We received a direct message on Twitter yesterday from the entity managing the Twitter account of Project Canvas, the internet, on demand video service that is backed by the BBC, ITV and Channel 4 amongst others, over an article we published yesterday "On Demand TV Service Seesaw To Compete With MSN Player, Project Canvas".
They said that "Seesaw won't compete w/ canvas - SeeSaw is an aggregator, canvas isn't. Canvas gives web aggregators route to TV" (ed : you can learn more about project canvas here).
Make no mistake, Canvas will compete with Seesaw even if they don't formally (want to) recognise this fact. Like Canvas, Seesaw is an offshoot project of the BBC, albeit one which failed to pass the grade and got rejected by the Competitions Commission.
Both will be having the same content providers initially with Five replacing ITV in the case of Seesaw. They will both bet on advertising to generate revenues in the first leg and will both be broadband-based unlike Freeview or Freesat.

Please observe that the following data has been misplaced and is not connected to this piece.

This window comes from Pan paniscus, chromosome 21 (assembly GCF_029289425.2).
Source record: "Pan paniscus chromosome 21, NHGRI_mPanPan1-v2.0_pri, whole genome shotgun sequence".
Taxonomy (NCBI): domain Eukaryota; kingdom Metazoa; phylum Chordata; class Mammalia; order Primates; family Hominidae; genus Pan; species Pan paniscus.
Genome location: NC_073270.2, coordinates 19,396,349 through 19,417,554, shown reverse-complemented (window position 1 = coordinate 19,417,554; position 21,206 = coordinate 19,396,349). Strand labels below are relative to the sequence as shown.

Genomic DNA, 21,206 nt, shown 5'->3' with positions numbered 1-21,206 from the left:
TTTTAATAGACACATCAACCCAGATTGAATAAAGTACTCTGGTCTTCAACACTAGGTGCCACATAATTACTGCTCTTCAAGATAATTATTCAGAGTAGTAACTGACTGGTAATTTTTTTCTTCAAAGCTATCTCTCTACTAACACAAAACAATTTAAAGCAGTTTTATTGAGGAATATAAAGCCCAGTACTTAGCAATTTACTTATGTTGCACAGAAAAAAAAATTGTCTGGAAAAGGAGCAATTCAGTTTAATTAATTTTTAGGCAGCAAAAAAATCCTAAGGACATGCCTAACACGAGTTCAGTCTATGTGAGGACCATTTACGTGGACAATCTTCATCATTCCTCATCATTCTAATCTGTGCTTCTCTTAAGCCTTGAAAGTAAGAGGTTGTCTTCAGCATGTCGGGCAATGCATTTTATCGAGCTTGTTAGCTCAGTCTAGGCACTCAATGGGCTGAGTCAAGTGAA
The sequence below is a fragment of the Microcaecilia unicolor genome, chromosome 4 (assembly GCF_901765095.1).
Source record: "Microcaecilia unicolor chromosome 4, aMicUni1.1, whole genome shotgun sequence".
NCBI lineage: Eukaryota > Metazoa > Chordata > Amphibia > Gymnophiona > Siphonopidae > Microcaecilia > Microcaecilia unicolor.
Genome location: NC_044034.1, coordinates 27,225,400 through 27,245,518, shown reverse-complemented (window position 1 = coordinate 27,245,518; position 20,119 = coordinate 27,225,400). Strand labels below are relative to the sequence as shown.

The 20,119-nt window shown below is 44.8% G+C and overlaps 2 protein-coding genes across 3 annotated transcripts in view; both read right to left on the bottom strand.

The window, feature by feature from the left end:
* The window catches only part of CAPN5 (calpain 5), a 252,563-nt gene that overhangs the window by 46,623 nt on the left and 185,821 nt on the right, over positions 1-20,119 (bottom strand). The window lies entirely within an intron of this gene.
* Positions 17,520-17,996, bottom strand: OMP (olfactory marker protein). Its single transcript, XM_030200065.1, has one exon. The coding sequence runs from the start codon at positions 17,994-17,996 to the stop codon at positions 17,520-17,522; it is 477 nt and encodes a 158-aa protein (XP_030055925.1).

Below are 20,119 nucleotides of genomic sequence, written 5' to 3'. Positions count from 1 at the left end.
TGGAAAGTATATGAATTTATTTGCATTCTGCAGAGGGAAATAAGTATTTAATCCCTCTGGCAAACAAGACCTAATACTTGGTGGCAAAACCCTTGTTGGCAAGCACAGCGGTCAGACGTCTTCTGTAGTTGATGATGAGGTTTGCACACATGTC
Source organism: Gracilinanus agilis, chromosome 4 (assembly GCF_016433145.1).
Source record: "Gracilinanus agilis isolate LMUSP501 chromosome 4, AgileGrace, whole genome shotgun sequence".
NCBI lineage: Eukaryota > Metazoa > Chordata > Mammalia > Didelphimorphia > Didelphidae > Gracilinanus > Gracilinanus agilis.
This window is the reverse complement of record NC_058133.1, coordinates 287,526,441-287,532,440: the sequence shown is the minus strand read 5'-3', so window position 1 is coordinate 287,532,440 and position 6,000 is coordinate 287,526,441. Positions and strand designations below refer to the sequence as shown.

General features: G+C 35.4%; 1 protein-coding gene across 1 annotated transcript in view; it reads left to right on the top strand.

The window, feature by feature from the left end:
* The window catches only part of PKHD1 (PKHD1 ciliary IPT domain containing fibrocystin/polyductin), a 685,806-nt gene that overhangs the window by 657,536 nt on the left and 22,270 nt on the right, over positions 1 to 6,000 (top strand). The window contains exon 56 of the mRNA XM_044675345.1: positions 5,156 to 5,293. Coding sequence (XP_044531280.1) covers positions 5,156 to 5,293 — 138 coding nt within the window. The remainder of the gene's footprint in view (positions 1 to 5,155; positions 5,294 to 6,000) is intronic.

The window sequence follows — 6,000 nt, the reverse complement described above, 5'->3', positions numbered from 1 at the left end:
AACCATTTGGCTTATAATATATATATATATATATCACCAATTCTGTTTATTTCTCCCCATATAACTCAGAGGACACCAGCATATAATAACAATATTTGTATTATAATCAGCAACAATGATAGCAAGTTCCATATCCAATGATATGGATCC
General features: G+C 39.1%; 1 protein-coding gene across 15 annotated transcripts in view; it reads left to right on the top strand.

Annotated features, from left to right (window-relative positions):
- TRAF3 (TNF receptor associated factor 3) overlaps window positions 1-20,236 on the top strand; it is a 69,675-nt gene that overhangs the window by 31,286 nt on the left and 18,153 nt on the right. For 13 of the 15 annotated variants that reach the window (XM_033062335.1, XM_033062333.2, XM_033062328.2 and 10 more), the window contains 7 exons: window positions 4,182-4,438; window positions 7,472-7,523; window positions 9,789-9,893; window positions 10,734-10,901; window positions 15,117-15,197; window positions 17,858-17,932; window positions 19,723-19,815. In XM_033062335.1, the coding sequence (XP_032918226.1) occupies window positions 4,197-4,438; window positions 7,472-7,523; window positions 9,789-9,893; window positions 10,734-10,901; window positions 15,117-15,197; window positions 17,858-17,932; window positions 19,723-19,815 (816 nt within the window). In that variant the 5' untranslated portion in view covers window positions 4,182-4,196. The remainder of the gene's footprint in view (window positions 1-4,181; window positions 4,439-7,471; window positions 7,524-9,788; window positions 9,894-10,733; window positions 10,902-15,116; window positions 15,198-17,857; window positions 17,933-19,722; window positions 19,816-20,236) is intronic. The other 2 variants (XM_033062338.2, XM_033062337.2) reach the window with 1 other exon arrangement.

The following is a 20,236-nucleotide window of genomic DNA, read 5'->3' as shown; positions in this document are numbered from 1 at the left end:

Canvas goes further by trying to be truly universal as it seeks to build "an open internet-connected TV platform" bringing VoD directly to the television either through the set top box or directly fed to the television.
But Seesaw also has made it clear that it plans to grab a share of the "the 13 million people who have used both linear and web TV services – but are still more reliant upon the big screen", to use the very words of Seesaw CEO Pierre-Jean Sebert.
After all, by this time next year, expect to see a surge in Wireless HDMI solutions which will not even require a cable to connect a computer with a television set. Intel has already launched such a platform for its latest Core Series laptops and expect other to follow.
This will, to some extent, bring some tough competition to Project Canvas. Anyway, video on demand did not have to wait for Canvas to surge in popularity and we suspect that its backers are eyeing a rapid international expansion where VoD competition is less ferocious than in the UK.
I cannot help but compare broadcasters to record labels who are trying to put their music tracks in as many formats and on as many platforms as possible. In this analogy, Canvas, Youtube and Seesaw are just retail outlets like Zavvi, iTunes or Play.com.